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Taking a cheat day isn’t the same thing as having permission to eat yourself into a coma. On cheat days, eat moderate amounts of the foods you miss most when you’re following your diet. Image by Chelsea Marie Hicks/Flickr

Don’t binge! Allowing yourself a cheat day is not the same as getting permission to eat everything in sight. You’ll still need to eat reasonably on your cheat day; it’s just that you’re allowed to have foods typically off limits. Eating slowly can help. Not only will you get to savor every delicious crumb of chocolate cake or drop of silky Alfredo sauce, but eating slowly will give your stomach enough time to signal your brain when you are full.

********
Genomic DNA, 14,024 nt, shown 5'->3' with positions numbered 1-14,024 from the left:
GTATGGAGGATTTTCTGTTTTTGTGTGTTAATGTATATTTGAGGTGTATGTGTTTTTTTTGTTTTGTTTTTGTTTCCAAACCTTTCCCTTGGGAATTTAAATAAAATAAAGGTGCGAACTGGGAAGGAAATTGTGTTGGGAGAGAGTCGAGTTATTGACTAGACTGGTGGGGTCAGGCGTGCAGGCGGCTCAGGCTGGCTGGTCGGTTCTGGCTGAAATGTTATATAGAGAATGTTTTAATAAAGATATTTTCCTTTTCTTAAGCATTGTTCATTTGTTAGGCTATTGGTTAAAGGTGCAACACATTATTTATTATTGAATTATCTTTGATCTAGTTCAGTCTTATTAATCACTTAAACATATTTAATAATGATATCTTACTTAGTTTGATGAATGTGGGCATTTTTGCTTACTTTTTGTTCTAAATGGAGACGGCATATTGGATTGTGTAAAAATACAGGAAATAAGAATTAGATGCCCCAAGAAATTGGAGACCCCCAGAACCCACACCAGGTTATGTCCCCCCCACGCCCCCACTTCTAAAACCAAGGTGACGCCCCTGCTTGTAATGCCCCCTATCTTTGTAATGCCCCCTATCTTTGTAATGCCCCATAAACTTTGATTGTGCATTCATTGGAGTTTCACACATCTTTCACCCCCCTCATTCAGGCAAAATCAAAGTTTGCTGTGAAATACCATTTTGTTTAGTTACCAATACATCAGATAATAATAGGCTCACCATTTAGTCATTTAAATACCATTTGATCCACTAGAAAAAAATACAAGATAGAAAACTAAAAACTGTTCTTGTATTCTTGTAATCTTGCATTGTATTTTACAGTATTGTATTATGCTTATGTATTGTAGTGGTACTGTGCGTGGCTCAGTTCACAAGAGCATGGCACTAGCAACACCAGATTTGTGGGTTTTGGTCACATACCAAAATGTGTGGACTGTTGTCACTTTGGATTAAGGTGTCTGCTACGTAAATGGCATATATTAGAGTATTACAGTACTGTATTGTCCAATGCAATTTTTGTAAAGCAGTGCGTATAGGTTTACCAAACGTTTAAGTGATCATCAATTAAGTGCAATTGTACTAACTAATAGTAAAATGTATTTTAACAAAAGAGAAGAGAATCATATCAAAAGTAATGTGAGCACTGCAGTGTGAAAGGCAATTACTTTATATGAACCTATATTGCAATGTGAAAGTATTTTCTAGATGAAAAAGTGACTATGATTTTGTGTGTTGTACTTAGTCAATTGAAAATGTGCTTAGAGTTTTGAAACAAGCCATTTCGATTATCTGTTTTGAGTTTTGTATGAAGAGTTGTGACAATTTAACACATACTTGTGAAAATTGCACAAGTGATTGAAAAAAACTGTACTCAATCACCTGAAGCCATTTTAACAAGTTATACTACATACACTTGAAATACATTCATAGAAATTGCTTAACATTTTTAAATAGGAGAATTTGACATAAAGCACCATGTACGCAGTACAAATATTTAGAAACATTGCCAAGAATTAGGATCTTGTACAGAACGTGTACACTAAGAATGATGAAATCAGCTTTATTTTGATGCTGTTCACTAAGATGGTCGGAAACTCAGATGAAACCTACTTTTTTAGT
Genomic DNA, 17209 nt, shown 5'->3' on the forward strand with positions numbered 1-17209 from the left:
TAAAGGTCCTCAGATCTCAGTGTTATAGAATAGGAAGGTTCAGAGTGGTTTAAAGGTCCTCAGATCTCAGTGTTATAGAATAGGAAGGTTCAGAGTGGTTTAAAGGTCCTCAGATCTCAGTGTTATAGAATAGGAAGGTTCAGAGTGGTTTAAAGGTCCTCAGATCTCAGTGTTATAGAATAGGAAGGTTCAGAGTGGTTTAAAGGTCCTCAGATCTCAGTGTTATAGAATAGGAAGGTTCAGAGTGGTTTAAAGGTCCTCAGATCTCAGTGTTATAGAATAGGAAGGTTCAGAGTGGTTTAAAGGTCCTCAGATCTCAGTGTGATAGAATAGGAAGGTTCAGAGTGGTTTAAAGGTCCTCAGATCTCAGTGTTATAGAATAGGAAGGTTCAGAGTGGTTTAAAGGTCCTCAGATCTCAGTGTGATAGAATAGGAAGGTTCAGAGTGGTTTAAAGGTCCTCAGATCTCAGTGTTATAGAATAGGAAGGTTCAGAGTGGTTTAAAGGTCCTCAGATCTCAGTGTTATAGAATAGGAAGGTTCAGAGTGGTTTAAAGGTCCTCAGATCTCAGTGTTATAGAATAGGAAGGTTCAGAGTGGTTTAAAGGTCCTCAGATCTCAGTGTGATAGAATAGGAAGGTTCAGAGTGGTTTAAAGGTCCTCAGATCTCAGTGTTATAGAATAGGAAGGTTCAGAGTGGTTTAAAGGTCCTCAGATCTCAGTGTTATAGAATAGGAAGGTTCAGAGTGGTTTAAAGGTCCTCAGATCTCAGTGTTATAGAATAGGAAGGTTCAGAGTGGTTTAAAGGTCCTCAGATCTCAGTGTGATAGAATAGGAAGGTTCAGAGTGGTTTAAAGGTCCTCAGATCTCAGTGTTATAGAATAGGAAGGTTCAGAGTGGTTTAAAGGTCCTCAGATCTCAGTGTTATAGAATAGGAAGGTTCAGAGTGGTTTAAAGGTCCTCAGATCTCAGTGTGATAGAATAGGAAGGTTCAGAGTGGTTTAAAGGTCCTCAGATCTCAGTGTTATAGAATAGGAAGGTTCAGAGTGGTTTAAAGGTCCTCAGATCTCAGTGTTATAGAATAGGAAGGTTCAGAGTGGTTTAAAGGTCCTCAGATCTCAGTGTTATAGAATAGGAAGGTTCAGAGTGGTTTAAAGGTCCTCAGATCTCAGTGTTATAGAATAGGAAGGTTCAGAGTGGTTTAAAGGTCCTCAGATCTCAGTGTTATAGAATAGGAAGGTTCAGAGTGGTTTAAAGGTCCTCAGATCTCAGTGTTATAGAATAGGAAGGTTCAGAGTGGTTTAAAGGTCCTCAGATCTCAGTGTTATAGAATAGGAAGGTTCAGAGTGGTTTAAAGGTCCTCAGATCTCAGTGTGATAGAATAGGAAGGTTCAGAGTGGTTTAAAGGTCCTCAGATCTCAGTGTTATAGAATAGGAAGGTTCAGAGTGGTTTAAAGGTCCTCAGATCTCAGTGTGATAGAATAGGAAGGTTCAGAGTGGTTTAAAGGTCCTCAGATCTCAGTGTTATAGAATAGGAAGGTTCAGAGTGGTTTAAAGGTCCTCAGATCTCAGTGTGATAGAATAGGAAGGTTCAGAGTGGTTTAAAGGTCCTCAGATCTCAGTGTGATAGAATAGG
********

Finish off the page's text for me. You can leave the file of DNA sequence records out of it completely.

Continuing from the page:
Keep working out. You should have rest days worked into your exercise schedule, but it’s a good idea to manage them so that they don’t coincide with your cheat days. Resting on a day when your caloric intake is low will help keep your body from thinking it’s starving, and working out on a day when you indulge will help work off those extra calories before they’re stored in fat cells.

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Dr. Oz recommends spreading out “cheat foods” throughout the day, such as having your “cheat sugar” as an afternoon snack.